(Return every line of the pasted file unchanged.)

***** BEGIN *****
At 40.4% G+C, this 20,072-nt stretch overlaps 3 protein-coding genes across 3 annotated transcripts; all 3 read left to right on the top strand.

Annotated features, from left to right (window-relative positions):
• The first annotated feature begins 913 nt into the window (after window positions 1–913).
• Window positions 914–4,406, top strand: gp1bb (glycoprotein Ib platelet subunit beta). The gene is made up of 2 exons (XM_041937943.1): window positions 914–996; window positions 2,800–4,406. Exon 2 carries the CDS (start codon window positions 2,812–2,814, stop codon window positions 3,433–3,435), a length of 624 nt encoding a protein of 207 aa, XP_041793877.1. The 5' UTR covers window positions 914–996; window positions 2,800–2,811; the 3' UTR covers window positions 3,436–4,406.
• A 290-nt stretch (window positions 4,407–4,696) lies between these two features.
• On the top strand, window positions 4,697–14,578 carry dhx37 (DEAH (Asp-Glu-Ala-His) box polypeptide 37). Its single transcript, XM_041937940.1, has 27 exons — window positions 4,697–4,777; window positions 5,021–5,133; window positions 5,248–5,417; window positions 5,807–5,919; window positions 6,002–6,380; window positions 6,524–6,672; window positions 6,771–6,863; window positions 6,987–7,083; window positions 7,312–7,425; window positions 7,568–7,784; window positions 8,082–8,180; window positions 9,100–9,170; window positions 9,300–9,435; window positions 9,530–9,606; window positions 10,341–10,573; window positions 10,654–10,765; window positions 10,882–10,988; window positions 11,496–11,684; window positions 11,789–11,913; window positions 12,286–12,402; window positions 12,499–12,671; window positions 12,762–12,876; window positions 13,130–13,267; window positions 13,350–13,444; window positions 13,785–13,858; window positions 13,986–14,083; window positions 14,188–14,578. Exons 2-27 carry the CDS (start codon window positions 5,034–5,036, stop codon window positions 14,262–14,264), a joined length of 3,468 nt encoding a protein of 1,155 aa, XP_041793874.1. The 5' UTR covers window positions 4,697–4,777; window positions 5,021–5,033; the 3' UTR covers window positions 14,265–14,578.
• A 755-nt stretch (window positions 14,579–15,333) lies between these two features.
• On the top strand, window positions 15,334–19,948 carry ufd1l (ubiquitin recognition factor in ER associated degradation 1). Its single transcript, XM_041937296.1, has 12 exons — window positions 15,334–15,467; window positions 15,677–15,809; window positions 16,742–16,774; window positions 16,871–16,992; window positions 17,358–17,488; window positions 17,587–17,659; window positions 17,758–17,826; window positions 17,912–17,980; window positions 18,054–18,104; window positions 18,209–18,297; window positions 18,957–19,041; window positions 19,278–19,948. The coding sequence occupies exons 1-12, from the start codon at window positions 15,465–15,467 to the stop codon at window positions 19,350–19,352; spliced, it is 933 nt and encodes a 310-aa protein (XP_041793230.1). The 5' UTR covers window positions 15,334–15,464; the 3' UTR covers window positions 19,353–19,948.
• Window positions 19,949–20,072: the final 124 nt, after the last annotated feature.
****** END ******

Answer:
At 40.4% G+C, this 20,072-nt stretch overlaps 3 protein-coding genes across 3 annotated transcripts; all 3 read left to right on the top strand.

Annotated features, from left to right (window-relative positions):
• The first annotated feature begins 913 nt into the window (after window positions 1–913).
• Window positions 914–4,406, top strand: gp1bb (glycoprotein Ib platelet subunit beta). The gene is made up of 2 exons (XM_041937943.1): window positions 914–996; window positions 2,800–4,406. Exon 2 carries the CDS (start codon window positions 2,812–2,814, stop codon window positions 3,433–3,435), a length of 624 nt encoding a protein of 207 aa, XP_041793877.1. The 5' UTR covers window positions 914–996; window positions 2,800–2,811; the 3' UTR covers window positions 3,436–4,406.
• A 290-nt stretch (window positions 4,407–4,696) lies between these two features.
• On the top strand, window positions 4,697–14,578 carry dhx37 (DEAH (Asp-Glu-Ala-His) box polypeptide 37). Its single transcript, XM_041937940.1, has 27 exons — window positions 4,697–4,777; window positions 5,021–5,133; window positions 5,248–5,417; window positions 5,807–5,919; window positions 6,002–6,380; window positions 6,524–6,672; window positions 6,771–6,863; window positions 6,987–7,083; window positions 7,312–7,425; window positions 7,568–7,784; window positions 8,082–8,180; window positions 9,100–9,170; window positions 9,300–9,435; window positions 9,530–9,606; window positions 10,341–10,573; window positions 10,654–10,765; window positions 10,882–10,988; window positions 11,496–11,684; window positions 11,789–11,913; window positions 12,286–12,402; window positions 12,499–12,671; window positions 12,762–12,876; window positions 13,130–13,267; window positions 13,350–13,444; window positions 13,785–13,858; window positions 13,986–14,083; window positions 14,188–14,578. Exons 2-27 carry the CDS (start codon window positions 5,034–5,036, stop codon window positions 14,262–14,264), a joined length of 3,468 nt encoding a protein of 1,155 aa, XP_041793874.1. The 5' UTR covers window positions 4,697–4,777; window positions 5,021–5,033; the 3' UTR covers window positions 14,265–14,578.
• A 755-nt stretch (window positions 14,579–15,333) lies between these two features.
• On the top strand, window positions 15,334–19,948 carry ufd1l (ubiquitin recognition factor in ER associated degradation 1). Its single transcript, XM_041937296.1, has 12 exons — window positions 15,334–15,467; window positions 15,677–15,809; window positions 16,742–16,774; window positions 16,871–16,992; window positions 17,358–17,488; window positions 17,587–17,659; window positions 17,758–17,826; window positions 17,912–17,980; window positions 18,054–18,104; window positions 18,209–18,297; window positions 18,957–19,041; window positions 19,278–19,948. The coding sequence occupies exons 1-12, from the start codon at window positions 15,465–15,467 to the stop codon at window positions 19,350–19,352; spliced, it is 933 nt and encodes a 310-aa protein (XP_041793230.1). The 5' UTR covers window positions 15,334–15,464; the 3' UTR covers window positions 19,353–19,948.
• Window positions 19,949–20,072: the final 124 nt, after the last annotated feature.